Critérium du Dauphiné: David Veilleux takes solo breakaway win in short Champéry opener
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Sunday, June 02, 2013

Critérium du Dauphiné: David Veilleux takes solo breakaway win in short Champéry opener

by Ben Atkins at 9:34 AM EST   comments
Categories: Pro Cycling, Race Reports and Results, Critérium du Dauphiné
 
Canadian escapes his companions on penultimate climb and holds off the peloton

david veilleux

David Veilleux (Europcar) took his first ever victory in the UCI WorldTour as he won the short, hilly opening stage of the 2013 Critérium du Dauphiné in Champéry. The 25-year-old French-Canadian was part of a four-man breakaway group that had escaped, under his own impetus, in the opening kilometre of the 121km stage, then escaped the other three riders inside the final 50km and managed to ride alone to the finish.

The rest of the breakaway riders were swept up by the peloton close to the finish, with the sprint for second taken by Gianni Meersman (Omega Pharma-Quick Step), 1’56” behind Veilleux, with Tom-Jelte Slagter (Blanco) taking third place just behind the Belgian.

“This is my first time taking part in the Dauphiné,” said Veilleux afterwards. “The standard of the race is extremely high, that’s why I didn’t have any expectation at this level.

“It was worth trying,” he said of the long breakaway. “I started to believe that something would be possible when our breakaway gained more than nine minutes. But later, it was only in the last 300 metres that I realised I’d won. It’s an enormous satisfaction. It comes from a lot of sacrifices and huge amounts of work. I’m happy that it pays off. Normally I’m not a climber but I know that I can climb decently. Going from a break, there was a chance.”

Veilleux attacked in the very first kilometre and was immediately joined by Thomas Damuseau (Argos-Shimano) and Jean-Marc Bideau (Bretagne-Séché), with Ricardo Garcia (Euskaltel-Euskadi) quickly making it across. The quartet was more than ten minutes ahead of the peloton after 40km, and was still almost five minutes clear with 47km to go when Veilleux made his solo attack over the top of the 1st category Col du Corbier.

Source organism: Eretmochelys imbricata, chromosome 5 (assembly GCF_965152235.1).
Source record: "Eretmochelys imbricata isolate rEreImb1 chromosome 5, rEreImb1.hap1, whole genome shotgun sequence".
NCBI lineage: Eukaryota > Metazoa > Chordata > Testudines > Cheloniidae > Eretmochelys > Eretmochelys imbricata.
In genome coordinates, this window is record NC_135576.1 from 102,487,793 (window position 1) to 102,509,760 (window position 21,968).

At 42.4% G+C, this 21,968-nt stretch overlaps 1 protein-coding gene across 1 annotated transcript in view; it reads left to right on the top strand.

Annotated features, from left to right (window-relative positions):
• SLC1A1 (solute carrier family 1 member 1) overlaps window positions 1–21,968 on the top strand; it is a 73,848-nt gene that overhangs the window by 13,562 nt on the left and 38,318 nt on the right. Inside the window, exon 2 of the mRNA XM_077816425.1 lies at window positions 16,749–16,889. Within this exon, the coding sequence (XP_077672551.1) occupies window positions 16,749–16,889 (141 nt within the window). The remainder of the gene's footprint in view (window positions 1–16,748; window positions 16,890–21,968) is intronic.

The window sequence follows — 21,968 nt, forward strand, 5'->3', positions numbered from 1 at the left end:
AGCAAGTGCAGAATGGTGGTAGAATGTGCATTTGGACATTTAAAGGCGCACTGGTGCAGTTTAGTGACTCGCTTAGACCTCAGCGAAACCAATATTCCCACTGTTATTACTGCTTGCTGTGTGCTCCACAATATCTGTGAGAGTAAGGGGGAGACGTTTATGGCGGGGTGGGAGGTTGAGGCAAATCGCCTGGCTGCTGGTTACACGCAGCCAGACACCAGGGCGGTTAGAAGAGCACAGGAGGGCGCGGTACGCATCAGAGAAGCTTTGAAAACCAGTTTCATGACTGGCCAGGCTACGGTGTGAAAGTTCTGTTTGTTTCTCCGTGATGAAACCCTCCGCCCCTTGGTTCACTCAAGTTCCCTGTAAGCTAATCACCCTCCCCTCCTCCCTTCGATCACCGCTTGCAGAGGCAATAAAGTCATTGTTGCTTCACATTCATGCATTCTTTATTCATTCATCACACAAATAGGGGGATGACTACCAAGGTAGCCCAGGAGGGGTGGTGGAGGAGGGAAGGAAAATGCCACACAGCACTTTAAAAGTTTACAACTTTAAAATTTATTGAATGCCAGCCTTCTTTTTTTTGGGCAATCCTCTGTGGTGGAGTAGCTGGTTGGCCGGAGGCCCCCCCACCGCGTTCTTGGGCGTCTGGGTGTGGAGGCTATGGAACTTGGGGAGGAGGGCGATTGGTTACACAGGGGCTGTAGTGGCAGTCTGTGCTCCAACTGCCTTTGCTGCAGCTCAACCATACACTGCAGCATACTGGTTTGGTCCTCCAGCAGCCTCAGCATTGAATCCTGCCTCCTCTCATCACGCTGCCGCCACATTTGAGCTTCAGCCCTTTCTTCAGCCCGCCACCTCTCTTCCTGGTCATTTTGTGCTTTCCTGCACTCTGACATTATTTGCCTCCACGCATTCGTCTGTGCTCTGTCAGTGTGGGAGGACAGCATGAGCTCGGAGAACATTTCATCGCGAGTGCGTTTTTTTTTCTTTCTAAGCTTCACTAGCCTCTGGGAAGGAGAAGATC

Once clear Veilleux continued to build his advantage over his former companions and, with little urgency in the peloton behind him, managed to hold on to take the victory.

The stage was also characterised by a long chasse patate from Tony Martin (Omega Pharma-Quick Step), who set out in pursuit of the four leaders after 33km. The World time trial champion was never able to get close to the front of the race, however, and, although he managed to catch up with the dropped Bidea, was swept up on the penultimate climb of the 2nd category Pas de Morgins with just under 20km left.

Damuseau and Garcia, meanwhile, had managed to hold off the peloton, even as Veilleux edged further away from them, but the two riders were finally swept up on the final climb of the Côte de Champéry with less than two kilometres to go.

The stage victory also gave Veilleux the first yellow jersey of the eight-day race and, with no time bonuses on offer, led Meersman by the same 1’56” margin he had taken at the finish.